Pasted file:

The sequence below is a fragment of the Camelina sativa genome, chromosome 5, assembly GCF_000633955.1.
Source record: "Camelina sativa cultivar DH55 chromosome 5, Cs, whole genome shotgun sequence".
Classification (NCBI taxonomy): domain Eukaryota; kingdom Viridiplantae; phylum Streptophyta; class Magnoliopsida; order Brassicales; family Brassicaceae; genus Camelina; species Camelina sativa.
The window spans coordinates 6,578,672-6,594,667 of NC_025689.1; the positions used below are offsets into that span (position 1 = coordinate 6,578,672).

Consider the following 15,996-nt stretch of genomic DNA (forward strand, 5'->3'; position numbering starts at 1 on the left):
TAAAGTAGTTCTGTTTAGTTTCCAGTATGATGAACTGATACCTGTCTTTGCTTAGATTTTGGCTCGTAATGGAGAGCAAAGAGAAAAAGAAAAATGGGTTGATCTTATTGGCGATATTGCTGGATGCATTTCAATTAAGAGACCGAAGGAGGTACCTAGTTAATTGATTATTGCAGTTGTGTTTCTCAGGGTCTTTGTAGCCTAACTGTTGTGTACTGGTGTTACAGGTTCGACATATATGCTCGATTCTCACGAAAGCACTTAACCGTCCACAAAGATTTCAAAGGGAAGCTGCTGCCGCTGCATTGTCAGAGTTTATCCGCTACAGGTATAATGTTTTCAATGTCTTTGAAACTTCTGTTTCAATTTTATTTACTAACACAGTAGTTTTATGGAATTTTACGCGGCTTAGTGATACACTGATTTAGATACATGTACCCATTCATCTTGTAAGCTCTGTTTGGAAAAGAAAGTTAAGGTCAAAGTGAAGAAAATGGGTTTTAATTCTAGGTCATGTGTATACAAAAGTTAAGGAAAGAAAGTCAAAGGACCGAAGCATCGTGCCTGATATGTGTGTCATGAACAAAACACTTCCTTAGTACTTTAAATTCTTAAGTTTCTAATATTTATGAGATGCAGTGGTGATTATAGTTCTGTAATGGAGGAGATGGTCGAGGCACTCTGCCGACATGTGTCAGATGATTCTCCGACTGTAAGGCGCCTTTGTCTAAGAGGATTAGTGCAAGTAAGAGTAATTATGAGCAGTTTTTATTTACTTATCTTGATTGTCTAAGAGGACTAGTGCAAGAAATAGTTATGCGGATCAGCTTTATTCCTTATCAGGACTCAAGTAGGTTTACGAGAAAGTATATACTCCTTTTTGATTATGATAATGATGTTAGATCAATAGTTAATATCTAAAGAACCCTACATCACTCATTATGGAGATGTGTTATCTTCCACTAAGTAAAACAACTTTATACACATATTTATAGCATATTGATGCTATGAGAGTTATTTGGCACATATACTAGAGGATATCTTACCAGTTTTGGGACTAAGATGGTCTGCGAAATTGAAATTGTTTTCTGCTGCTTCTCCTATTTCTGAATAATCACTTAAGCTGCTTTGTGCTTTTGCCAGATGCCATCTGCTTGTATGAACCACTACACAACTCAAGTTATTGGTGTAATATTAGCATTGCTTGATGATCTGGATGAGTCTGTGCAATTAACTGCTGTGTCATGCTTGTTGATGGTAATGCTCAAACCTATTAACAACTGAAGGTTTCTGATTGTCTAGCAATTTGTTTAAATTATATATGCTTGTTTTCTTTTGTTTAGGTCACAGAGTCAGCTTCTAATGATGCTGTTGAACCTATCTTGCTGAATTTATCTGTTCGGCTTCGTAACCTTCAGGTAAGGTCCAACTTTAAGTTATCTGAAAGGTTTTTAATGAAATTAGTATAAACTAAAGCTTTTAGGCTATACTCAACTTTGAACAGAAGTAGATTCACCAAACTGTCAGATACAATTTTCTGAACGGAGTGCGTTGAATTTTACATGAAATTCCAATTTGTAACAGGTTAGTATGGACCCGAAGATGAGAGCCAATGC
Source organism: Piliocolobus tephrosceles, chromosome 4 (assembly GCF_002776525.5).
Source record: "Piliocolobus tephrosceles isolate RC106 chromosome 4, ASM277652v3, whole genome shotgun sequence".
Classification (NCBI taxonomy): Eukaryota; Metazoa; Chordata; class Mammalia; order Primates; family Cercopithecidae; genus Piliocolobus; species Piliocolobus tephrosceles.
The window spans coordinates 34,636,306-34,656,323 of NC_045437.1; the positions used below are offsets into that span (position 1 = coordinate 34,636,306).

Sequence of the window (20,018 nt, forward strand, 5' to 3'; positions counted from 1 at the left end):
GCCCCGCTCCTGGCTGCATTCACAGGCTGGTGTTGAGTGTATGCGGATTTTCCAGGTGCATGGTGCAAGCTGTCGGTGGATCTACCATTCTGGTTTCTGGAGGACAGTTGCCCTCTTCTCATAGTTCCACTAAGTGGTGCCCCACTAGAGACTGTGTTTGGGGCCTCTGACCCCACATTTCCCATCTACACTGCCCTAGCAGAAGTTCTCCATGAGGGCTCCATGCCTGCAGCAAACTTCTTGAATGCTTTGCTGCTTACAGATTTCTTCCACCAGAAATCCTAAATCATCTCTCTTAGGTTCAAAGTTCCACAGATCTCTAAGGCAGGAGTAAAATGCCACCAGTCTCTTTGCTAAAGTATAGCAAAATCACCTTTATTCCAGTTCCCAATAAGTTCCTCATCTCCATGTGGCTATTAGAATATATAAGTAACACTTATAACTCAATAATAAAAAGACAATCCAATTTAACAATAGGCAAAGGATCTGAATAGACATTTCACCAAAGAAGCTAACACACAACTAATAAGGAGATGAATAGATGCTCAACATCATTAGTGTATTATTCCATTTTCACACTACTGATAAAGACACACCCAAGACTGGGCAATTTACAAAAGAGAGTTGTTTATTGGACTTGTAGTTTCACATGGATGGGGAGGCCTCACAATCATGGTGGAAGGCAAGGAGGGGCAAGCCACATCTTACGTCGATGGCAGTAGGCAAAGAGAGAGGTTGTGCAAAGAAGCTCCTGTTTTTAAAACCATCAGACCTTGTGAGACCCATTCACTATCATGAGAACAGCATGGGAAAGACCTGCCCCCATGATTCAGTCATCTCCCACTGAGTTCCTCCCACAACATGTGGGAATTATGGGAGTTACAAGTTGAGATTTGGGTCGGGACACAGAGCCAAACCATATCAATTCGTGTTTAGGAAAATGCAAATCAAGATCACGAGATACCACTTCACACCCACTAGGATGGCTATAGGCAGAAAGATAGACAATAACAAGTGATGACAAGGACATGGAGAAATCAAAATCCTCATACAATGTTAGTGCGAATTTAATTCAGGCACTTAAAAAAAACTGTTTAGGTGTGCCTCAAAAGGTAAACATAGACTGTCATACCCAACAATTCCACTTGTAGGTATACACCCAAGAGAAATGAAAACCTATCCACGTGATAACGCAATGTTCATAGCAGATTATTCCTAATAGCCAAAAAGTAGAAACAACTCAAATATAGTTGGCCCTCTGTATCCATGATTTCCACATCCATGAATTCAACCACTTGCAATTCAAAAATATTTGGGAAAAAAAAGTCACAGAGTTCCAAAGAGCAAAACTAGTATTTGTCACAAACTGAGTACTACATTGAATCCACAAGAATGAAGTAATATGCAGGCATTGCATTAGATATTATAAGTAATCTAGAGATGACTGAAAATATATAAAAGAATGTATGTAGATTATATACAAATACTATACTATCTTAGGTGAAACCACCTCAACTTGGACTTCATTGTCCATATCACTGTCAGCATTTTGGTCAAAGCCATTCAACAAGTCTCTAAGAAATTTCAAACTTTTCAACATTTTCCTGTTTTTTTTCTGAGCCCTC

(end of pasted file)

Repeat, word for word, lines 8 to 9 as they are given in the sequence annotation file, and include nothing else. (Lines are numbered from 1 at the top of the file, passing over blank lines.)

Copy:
Source record: "Piliocolobus tephrosceles isolate RC106 chromosome 4, ASM277652v3, whole genome shotgun sequence".
Classification (NCBI taxonomy): Eukaryota; Metazoa; Chordata; class Mammalia; order Primates; family Cercopithecidae; genus Piliocolobus; species Piliocolobus tephrosceles.